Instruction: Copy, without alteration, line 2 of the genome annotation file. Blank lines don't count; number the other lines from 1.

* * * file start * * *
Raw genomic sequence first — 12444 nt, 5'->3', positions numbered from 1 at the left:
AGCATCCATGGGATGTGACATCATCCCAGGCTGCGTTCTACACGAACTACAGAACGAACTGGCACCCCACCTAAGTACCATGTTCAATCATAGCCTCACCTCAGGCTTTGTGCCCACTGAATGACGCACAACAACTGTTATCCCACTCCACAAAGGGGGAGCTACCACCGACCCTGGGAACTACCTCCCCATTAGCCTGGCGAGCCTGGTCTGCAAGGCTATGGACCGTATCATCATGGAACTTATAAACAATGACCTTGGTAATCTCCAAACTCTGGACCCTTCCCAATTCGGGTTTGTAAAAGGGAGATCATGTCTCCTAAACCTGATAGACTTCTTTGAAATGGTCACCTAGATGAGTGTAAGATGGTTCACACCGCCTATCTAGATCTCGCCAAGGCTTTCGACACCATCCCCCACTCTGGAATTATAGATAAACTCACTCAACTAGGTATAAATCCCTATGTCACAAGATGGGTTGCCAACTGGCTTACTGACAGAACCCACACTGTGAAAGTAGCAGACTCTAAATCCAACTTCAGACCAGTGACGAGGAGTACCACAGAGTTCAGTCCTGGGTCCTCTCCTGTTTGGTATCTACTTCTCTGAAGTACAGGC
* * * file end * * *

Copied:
AGCATCCATGGGATGTGACATCATCCCAGGCTGCGTTCTACACGAACTACAGAACGAACTGGCACCCCACCTAAGTACCATGTTCAATCATAGCCTCACCTCAGGCTTTGTGCCCACTGAATGACGCACAACAACTGTTATCCCACTCCACAAAGGGGGAGCTACCACCGACCCTGGGAACTACCTCCCCATTAGCCTGGCGAGCCTGGTCTGCAAGGCTATGGACCGTATCATCATGGAACTTATAAACAATGACCTTGGTAATCTCCAAACTCTGGACCCTTCCCAATTCGGGTTTGTAAAAGGGAGATCATGTCTCCTAAACCTGATAGACTTCTTTGAAATGGTCACCTAGATGAGTGTAAGATGGTTCACACCGCCTATCTAGATCTCGCCAAGGCTTTCGACACCATCCCCCACTCTGGAATTATAGATAAACTCACTCAACTAGGTATAAATCCCTATGTCACAAGATGGGTTGCCAACTGGCTTACTGACAGAACCCACACTGTGAAAGTAGCAGACTCTAAATCCAACTTCAGACCAGTGACGAGGAGTACCACAGAGTTCAGTCCTGGGTCCTCTCCTGTTTGGTATCTACTTCTCTGAAGTACAGGC